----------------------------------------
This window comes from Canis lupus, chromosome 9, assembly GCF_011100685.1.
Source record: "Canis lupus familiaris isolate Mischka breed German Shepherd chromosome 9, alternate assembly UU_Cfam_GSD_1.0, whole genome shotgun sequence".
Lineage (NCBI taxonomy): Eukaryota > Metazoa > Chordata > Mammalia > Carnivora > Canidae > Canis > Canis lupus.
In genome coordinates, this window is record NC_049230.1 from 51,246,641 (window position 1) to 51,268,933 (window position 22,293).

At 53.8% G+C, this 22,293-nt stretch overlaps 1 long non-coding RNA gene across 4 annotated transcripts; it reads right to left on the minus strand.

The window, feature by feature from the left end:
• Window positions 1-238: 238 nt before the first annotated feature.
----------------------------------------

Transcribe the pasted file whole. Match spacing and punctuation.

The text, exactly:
This window comes from Canis lupus, chromosome 9, assembly GCF_011100685.1.
Source record: "Canis lupus familiaris isolate Mischka breed German Shepherd chromosome 9, alternate assembly UU_Cfam_GSD_1.0, whole genome shotgun sequence".
Lineage (NCBI taxonomy): Eukaryota > Metazoa > Chordata > Mammalia > Carnivora > Canidae > Canis > Canis lupus.
In genome coordinates, this window is record NC_049230.1 from 51,246,641 (window position 1) to 51,268,933 (window position 22,293).

At 53.8% G+C, this 22,293-nt stretch overlaps 1 long non-coding RNA gene across 4 annotated transcripts; it reads right to left on the minus strand.

The window, feature by feature from the left end:
• Window positions 1-238: 238 nt before the first annotated feature.